Peta’s ‘Tagu-taguan’ revisited: Not for kids only
Tagu-taguan: Nasaan ang Buwan,” the Philippine Educational Theater Association’s (Peta) modern take on the stories of Lola Basyang, may have been filling the seats with young audience, but older viewers can enjoy the romp too while dissecting its inner layers of meaning.
The rerun of the play written by J-Mee Batanyag has a lot to say about contemporary issues that are close to the Filipino family, such as dysfunctional relationships, kids being raised by digital nannies and parent-child dynamics. Yet it touches on all these themes without being preachy or heavy-handed.
In this play directed by Dudz Terana, the lessons just sneak up on the audience’s collective consciousness, while its funny bone is being tickled by snappy millennial dance numbers, the smart jokes that cut too close to home, and the nonstop banter among the energetic members of the ensemble.
What makes the material a standout among children’s plays is that the hero is himself a child. While on a visit to the province to attend to his ailing grandmother (Joann Co), the
9-year-old Popoy (Andrew Figueroa) is whisked into the Dilim-Dilim Land to save its once proud characters from a curse that has crippled their spirits.
A lot of these magical creatures have been based on Peta’s previous children productions, but newcomers who had not seen any of them will have no problem catching up.
The smart mouse has become a bumbling, voice-challenged rat (Roi Colilong); the fiery match lady hides in a closet (Teetin Villanueva), valorous sailors are imprisoned and made to walk on a desert (Angelo Lantaco, Gold Villar-lim); icons representing our national heroes have degenerated into pun-spinning buffoons (Gerhard Krysstopher, Victor Robinson); and a lovely princess degenerated into a Jekyll-and-Hyde stalker (Gab Pangilinan).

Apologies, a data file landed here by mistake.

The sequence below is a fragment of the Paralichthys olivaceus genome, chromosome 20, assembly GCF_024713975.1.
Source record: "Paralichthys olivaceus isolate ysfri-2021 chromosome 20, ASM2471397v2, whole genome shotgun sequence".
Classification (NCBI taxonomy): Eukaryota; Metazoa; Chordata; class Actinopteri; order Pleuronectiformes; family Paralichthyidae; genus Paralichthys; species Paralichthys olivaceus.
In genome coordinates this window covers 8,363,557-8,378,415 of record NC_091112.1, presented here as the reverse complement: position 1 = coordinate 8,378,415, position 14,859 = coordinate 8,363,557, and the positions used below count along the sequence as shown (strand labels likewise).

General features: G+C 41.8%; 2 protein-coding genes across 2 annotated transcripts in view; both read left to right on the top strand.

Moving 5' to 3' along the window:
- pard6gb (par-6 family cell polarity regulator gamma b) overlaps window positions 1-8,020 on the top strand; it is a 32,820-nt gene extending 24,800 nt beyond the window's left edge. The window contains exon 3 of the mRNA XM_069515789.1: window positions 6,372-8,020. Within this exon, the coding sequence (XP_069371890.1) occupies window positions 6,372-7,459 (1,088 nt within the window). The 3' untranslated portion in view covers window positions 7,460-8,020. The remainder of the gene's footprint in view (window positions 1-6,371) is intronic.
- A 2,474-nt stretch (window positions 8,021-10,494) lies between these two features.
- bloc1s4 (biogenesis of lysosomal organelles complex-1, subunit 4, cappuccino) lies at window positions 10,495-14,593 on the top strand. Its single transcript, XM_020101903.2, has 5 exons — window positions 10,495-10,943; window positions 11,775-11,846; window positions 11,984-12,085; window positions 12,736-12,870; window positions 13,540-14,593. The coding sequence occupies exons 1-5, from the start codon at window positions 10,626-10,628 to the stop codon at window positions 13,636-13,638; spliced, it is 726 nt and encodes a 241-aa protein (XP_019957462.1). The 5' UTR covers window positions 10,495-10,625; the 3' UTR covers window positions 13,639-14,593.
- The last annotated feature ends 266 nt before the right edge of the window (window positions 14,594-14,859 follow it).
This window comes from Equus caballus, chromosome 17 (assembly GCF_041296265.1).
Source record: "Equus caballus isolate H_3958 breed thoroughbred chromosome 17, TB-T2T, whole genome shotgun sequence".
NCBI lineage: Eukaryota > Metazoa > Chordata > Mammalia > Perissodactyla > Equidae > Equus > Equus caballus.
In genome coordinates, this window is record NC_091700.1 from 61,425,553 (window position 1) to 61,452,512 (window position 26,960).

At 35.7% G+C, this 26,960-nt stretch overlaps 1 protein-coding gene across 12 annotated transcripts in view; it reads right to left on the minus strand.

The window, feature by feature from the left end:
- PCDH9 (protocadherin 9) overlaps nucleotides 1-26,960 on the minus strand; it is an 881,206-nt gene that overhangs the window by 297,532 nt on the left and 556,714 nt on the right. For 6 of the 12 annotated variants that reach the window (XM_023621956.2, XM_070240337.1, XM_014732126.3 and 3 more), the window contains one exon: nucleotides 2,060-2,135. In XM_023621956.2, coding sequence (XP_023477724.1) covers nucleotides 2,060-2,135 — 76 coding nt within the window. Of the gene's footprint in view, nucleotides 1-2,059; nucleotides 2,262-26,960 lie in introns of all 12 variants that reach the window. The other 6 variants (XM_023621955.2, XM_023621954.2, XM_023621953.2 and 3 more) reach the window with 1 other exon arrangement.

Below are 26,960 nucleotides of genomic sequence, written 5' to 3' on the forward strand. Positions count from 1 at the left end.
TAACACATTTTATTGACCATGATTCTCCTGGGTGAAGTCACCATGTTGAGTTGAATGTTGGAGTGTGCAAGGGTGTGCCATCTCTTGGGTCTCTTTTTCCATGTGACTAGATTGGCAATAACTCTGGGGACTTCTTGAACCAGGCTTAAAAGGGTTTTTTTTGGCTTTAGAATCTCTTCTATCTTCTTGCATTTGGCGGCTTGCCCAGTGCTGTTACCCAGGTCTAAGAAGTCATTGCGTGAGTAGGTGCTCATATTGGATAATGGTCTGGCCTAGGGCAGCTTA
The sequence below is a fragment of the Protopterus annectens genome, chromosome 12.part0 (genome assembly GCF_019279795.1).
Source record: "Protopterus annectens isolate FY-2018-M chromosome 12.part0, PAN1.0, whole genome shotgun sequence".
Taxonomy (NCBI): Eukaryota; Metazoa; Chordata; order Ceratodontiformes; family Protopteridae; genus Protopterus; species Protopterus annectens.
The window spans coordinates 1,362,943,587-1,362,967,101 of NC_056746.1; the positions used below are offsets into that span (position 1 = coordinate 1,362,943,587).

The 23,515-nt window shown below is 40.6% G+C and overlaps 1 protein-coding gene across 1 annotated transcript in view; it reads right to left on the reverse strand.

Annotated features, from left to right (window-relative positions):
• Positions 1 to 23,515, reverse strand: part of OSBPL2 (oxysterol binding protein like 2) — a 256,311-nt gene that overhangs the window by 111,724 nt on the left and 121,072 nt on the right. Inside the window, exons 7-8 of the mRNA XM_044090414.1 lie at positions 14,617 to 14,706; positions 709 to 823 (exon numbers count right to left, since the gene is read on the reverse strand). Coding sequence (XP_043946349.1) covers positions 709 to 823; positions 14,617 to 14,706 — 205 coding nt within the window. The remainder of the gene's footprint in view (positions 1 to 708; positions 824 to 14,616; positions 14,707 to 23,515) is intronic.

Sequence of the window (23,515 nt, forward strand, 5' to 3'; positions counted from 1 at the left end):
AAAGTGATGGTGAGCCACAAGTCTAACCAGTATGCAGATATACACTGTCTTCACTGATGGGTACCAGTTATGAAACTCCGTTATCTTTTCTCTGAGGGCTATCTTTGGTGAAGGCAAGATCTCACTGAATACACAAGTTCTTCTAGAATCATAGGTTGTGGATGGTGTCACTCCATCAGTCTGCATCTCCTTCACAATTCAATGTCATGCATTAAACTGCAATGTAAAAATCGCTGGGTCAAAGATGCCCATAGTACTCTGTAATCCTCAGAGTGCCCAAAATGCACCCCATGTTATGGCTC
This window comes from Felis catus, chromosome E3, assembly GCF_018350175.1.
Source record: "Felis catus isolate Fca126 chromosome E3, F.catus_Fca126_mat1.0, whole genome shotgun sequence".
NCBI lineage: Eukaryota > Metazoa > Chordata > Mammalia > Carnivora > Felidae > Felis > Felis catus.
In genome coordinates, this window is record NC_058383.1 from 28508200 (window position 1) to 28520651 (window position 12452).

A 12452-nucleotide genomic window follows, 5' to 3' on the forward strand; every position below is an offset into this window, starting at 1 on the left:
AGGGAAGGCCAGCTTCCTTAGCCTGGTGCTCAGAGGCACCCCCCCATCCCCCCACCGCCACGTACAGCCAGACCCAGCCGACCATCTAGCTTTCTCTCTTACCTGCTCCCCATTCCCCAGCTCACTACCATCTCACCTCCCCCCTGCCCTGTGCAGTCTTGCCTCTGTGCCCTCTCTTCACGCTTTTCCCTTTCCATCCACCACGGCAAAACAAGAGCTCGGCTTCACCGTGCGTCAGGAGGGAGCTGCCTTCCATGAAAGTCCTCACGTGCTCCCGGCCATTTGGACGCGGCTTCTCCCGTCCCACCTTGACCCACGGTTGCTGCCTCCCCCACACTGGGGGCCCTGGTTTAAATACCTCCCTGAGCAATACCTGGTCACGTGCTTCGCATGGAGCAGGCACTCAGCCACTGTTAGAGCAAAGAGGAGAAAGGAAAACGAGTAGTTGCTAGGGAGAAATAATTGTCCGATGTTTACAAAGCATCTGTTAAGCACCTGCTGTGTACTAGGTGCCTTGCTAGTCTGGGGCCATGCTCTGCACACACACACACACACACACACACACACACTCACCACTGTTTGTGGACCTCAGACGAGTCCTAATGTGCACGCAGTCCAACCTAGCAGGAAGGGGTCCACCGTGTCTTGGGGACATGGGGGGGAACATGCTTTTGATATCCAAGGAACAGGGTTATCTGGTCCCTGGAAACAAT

Figueroa is the heart and soul of this journey into a magical land which, as designed by Charles Yee, bursts into colors and turns lonely rocks into small sanctuaries without totally eliminating the huge shadows cast by the overpowering darkness.
There are still a lot of flashy visual items that appeal to a visually oriented crowd—giant puppets, shadowy figures on makeshift screen, mechanical toys—but they enter the drama only as needed.
The ensemble play each other off with a chemistry and a rapport that could have come only from having worked together for a long time.
What makes Figueroa engaging is that even as his character grows into a hero, he remains recognizable as the typical Filipino boy one easily bumps into the neighborhood sari-sari store. His naughtiness, loneliness, smart-aleck traits and vulnerability are all natural, with none of the enforced cuteness usually assumed by child thespians.
Ultimately, it is that naturalness that wins over the audience as Figueroa’s Popoy saves the magical creatures—and in the end, his own real-life family. The reconciliation between himself and his brooding, skeptical father (John Moran) and heartbroken grandmother strikes all the right notes without deteriorating into maudlin sentimentality.
That healing is the final spell of magic that Popoy brings over from the supposed fictional dreamland and, judging from the enthusiastic applause of the college audience at curtain call, it has spilled over into the audience as well. —CONTRIBUTED
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